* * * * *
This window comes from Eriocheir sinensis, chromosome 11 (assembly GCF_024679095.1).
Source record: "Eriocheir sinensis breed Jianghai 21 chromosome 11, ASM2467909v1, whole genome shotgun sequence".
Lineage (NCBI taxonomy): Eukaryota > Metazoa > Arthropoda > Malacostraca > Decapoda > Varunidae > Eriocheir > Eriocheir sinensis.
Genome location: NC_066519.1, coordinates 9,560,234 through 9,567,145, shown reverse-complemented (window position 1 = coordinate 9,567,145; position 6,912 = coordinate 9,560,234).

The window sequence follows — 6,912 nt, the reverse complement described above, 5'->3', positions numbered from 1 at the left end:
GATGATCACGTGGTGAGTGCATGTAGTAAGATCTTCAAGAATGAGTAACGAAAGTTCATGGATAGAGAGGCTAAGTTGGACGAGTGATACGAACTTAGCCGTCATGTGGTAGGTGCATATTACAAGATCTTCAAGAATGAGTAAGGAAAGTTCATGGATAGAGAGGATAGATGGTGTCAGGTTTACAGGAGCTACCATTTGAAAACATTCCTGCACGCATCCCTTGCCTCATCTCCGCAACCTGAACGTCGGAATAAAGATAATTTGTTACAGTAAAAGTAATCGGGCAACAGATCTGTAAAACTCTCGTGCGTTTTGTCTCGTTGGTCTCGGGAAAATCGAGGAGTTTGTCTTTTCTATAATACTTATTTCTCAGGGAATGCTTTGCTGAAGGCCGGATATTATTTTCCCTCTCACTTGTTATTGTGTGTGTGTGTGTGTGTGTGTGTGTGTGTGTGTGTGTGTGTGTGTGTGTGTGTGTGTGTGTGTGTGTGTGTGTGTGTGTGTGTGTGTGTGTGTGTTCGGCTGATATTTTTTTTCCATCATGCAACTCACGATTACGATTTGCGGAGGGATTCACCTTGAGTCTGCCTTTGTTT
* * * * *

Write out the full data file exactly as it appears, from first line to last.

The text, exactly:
This window comes from Eriocheir sinensis, chromosome 11 (assembly GCF_024679095.1).
Source record: "Eriocheir sinensis breed Jianghai 21 chromosome 11, ASM2467909v1, whole genome shotgun sequence".
Lineage (NCBI taxonomy): Eukaryota > Metazoa > Arthropoda > Malacostraca > Decapoda > Varunidae > Eriocheir > Eriocheir sinensis.
Genome location: NC_066519.1, coordinates 9,560,234 through 9,567,145, shown reverse-complemented (window position 1 = coordinate 9,567,145; position 6,912 = coordinate 9,560,234).

The window sequence follows — 6,912 nt, the reverse complement described above, 5'->3', positions numbered from 1 at the left end:
GATGATCACGTGGTGAGTGCATGTAGTAAGATCTTCAAGAATGAGTAACGAAAGTTCATGGATAGAGAGGCTAAGTTGGACGAGTGATACGAACTTAGCCGTCATGTGGTAGGTGCATATTACAAGATCTTCAAGAATGAGTAAGGAAAGTTCATGGATAGAGAGGATAGATGGTGTCAGGTTTACAGGAGCTACCATTTGAAAACATTCCTGCACGCATCCCTTGCCTCATCTCCGCAACCTGAACGTCGGAATAAAGATAATTTGTTACAGTAAAAGTAATCGGGCAACAGATCTGTAAAACTCTCGTGCGTTTTGTCTCGTTGGTCTCGGGAAAATCGAGGAGTTTGTCTTTTCTATAATACTTATTTCTCAGGGAATGCTTTGCTGAAGGCCGGATATTATTTTCCCTCTCACTTGTTATTGTGTGTGTGTGTGTGTGTGTGTGTGTGTGTGTGTGTGTGTGTGTGTGTGTGTGTGTGTGTGTGTGTGTGTGTGTGTGTGTGTGTGTGTGTGTGTGTTCGGCTGATATTTTTTTTCCATCATGCAACTCACGATTACGATTTGCGGAGGGATTCACCTTGAGTCTGCCTTTGTTT